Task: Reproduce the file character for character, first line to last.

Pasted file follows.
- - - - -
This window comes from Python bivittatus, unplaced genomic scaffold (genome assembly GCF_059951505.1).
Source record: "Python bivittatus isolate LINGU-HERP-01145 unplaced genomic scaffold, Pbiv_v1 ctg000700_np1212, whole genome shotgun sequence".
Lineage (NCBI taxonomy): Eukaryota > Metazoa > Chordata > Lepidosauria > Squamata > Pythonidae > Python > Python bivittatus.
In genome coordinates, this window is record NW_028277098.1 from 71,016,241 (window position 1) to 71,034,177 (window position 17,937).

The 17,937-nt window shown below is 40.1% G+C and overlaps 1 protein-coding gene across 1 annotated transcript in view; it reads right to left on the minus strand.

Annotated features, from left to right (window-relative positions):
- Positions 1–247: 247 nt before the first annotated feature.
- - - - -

This window comes from Python bivittatus, unplaced genomic scaffold (genome assembly GCF_059951505.1).
Source record: "Python bivittatus isolate LINGU-HERP-01145 unplaced genomic scaffold, Pbiv_v1 ctg000700_np1212, whole genome shotgun sequence".
Lineage (NCBI taxonomy): Eukaryota > Metazoa > Chordata > Lepidosauria > Squamata > Pythonidae > Python > Python bivittatus.
In genome coordinates, this window is record NW_028277098.1 from 71,016,241 (window position 1) to 71,034,177 (window position 17,937).

The 17,937-nt window shown below is 40.1% G+C and overlaps 1 protein-coding gene across 1 annotated transcript in view; it reads right to left on the minus strand.

Annotated features, from left to right (window-relative positions):
- Positions 1–247: 247 nt before the first annotated feature.